This year's Embedded Security Challenge (ESC) focuses on using emerging technologies to create hardware security primitives. Teams are invited to participate in this challenge and explore the possibilities of using emerging technologies for security.
Download the Call For Participation
The Scenario: You are the head of the emerging technologies department of a company wishing to move away from using classic CMOS-based devices in their circuits. In order to procure funding, you need to submit a proposal to your company board on how these devices can be used as security primitives; however, the constraint is that you may only choose ONE non-CMOS device. Examples of security primitives include, but are not limited to, cryptographically-secure pseudorandom number generators, public key/private key cryptography, one-way hash functions, physically unclonable functions (PUFs), etc.
Some emerging technologies you might consider (this list is not all inclusive): graphene transistors, atomic switches, memristors, Mott field effect transistor (MOTTFET) , spin FET, all-spin logic, spin wave devices, orthogonal spin-transfer random access memory (OST-RAM), magnetoresistive random access memory (MRAM), spintronic devices, nanomagnet logic, phase-change memory (PCM), etc.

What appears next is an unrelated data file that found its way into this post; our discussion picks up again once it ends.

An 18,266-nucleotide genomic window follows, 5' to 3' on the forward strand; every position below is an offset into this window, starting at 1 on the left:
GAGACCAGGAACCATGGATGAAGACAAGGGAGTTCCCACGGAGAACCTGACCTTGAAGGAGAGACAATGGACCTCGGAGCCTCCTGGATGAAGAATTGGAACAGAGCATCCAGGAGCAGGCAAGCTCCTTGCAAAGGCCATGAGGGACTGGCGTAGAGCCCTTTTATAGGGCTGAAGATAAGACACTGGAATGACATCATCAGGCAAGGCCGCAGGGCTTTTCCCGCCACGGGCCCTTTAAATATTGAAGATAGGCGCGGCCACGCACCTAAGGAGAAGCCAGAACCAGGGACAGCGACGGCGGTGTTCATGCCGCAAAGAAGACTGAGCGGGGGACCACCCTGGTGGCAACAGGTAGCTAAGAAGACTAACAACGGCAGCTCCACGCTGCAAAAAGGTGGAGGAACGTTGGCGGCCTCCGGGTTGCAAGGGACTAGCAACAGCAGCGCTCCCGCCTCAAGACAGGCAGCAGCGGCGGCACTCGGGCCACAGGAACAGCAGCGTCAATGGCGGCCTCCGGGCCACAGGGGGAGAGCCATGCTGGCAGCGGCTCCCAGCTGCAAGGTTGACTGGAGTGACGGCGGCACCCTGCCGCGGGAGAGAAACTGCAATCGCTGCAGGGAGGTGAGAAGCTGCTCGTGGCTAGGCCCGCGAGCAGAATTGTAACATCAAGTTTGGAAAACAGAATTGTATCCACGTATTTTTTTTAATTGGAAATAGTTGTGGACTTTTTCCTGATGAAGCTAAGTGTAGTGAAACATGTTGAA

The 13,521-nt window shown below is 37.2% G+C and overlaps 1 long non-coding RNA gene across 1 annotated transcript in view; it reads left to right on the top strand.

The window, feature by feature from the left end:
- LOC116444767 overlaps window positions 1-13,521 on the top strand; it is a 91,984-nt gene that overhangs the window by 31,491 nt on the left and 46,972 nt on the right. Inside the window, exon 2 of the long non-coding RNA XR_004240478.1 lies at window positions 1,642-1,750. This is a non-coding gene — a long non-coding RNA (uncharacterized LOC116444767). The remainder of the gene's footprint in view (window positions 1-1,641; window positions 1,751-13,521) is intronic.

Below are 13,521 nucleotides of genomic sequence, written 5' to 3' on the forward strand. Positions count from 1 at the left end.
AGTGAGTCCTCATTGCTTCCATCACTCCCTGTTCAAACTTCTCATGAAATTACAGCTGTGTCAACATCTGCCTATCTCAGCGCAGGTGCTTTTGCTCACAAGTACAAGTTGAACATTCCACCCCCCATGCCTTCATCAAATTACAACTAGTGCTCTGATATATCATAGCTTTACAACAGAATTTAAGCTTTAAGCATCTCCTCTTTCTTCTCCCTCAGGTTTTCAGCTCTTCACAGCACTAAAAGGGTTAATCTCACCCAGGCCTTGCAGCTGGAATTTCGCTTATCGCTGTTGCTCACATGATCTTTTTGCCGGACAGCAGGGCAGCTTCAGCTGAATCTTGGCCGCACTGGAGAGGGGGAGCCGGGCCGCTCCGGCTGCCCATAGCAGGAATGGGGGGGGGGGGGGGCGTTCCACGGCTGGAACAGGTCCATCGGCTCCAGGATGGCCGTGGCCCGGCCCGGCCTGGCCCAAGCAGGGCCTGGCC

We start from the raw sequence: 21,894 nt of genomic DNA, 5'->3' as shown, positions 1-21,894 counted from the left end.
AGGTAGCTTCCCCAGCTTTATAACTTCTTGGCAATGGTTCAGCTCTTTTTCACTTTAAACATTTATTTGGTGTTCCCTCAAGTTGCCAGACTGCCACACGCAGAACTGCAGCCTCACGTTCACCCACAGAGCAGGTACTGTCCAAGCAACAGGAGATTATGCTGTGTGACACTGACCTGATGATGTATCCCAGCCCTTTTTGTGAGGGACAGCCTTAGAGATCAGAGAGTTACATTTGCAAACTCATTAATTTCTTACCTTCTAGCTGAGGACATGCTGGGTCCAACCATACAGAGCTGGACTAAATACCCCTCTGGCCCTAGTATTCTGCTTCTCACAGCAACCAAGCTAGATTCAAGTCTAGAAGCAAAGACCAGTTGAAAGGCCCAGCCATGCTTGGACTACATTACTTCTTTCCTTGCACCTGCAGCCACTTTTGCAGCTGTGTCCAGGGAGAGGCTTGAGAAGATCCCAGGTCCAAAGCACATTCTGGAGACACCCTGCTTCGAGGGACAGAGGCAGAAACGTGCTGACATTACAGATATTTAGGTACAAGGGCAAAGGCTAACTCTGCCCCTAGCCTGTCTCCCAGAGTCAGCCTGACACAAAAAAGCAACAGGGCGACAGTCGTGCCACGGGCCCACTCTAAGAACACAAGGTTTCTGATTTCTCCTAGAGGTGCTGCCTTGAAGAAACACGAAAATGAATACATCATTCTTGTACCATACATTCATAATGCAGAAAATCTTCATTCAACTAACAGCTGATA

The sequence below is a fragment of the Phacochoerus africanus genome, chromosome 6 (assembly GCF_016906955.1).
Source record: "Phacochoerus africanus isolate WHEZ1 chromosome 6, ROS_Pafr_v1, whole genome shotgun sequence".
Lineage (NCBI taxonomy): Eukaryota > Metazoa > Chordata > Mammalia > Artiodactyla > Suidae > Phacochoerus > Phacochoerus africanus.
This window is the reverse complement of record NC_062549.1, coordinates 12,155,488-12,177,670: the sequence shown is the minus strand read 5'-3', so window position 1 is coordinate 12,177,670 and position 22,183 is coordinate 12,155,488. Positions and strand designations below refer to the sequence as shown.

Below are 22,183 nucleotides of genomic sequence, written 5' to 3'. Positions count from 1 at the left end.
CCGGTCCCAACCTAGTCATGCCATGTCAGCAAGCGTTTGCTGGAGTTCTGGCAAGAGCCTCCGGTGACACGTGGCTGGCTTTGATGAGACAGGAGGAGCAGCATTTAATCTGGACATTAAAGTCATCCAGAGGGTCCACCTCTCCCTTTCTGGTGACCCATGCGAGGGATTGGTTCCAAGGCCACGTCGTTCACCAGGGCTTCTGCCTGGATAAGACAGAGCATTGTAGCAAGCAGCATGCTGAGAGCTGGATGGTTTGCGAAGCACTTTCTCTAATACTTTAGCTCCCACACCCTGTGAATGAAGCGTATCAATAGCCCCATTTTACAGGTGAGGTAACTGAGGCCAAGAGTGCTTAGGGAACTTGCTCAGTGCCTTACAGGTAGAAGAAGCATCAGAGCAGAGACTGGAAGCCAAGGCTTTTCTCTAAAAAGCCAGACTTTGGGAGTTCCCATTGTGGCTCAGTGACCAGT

To know more about ESC in general, click here.
To access previous years' ESC competition, reports and codes, click here.
There are two phases to this year's challenge: qualification and evaluation of security primitives.
Qualification Phase: Submit a proposal
The 2-page proposal should contain:
Evaluation of security primitives Phase:
Evaluate the security primitives for your chosen technology as outlined in the proposal document. Write up a report detailing your approach and results. This report should contain research material that is sufficient enough to get published in a top conference.
You are required to submit proposal by Oct. 31, 2014 (11:59PM EST).
The score will be determined by Writing Quality, Evaluation Plan, Threat Model and Novelty of the proposal.
Please refer the scroing rubric.